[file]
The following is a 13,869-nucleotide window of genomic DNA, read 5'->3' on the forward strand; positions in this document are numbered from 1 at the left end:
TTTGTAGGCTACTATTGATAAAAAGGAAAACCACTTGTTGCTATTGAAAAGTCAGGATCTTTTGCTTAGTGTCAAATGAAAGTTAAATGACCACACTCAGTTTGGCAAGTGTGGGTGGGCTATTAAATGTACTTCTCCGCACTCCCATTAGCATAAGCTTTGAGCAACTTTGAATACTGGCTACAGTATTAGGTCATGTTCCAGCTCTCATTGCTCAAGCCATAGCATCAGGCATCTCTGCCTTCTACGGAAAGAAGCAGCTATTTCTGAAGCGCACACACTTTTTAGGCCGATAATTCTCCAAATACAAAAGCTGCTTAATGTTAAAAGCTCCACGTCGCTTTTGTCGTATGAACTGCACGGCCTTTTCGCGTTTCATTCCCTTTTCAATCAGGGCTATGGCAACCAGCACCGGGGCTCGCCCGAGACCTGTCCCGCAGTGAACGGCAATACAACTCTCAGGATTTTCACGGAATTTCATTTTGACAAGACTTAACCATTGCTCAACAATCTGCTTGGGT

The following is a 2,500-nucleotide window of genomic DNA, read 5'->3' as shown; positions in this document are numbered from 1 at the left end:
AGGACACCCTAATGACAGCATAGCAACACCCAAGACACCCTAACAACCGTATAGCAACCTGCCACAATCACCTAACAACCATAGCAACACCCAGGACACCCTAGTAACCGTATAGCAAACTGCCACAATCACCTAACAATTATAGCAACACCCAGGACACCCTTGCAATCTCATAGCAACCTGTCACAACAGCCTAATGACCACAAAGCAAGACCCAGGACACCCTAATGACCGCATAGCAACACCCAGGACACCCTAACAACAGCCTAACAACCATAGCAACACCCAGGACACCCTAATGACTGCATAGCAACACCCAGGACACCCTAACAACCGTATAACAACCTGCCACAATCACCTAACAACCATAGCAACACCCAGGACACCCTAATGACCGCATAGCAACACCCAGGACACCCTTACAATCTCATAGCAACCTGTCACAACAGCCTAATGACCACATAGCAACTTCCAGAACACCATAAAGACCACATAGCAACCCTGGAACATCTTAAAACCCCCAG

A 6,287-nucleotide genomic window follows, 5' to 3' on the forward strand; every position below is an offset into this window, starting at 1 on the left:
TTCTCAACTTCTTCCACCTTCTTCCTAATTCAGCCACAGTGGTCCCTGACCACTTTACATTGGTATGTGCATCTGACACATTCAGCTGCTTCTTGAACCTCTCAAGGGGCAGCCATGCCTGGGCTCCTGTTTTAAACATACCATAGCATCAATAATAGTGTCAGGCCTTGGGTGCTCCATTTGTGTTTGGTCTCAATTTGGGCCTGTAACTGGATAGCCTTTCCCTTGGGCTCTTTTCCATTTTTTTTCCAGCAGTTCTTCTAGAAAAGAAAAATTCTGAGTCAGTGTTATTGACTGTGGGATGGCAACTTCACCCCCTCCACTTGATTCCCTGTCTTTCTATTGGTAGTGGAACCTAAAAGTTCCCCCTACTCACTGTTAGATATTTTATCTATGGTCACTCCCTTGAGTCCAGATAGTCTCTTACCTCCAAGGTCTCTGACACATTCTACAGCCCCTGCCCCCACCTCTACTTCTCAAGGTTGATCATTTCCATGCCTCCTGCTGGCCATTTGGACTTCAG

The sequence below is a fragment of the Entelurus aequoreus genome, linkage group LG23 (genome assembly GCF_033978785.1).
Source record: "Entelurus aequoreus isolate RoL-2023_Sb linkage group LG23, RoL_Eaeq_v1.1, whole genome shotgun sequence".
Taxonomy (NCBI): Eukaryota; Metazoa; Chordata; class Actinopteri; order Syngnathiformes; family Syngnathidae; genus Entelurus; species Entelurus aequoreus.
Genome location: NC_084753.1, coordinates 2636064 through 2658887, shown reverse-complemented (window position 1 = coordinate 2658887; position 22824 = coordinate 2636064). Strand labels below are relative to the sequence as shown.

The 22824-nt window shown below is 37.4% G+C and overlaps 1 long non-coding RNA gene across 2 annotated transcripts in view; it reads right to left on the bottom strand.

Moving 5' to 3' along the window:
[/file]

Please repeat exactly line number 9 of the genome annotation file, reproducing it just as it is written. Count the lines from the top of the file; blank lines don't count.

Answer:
Taxonomy (NCBI): Eukaryota; Metazoa; Chordata; class Actinopteri; order Syngnathiformes; family Syngnathidae; genus Entelurus; species Entelurus aequoreus.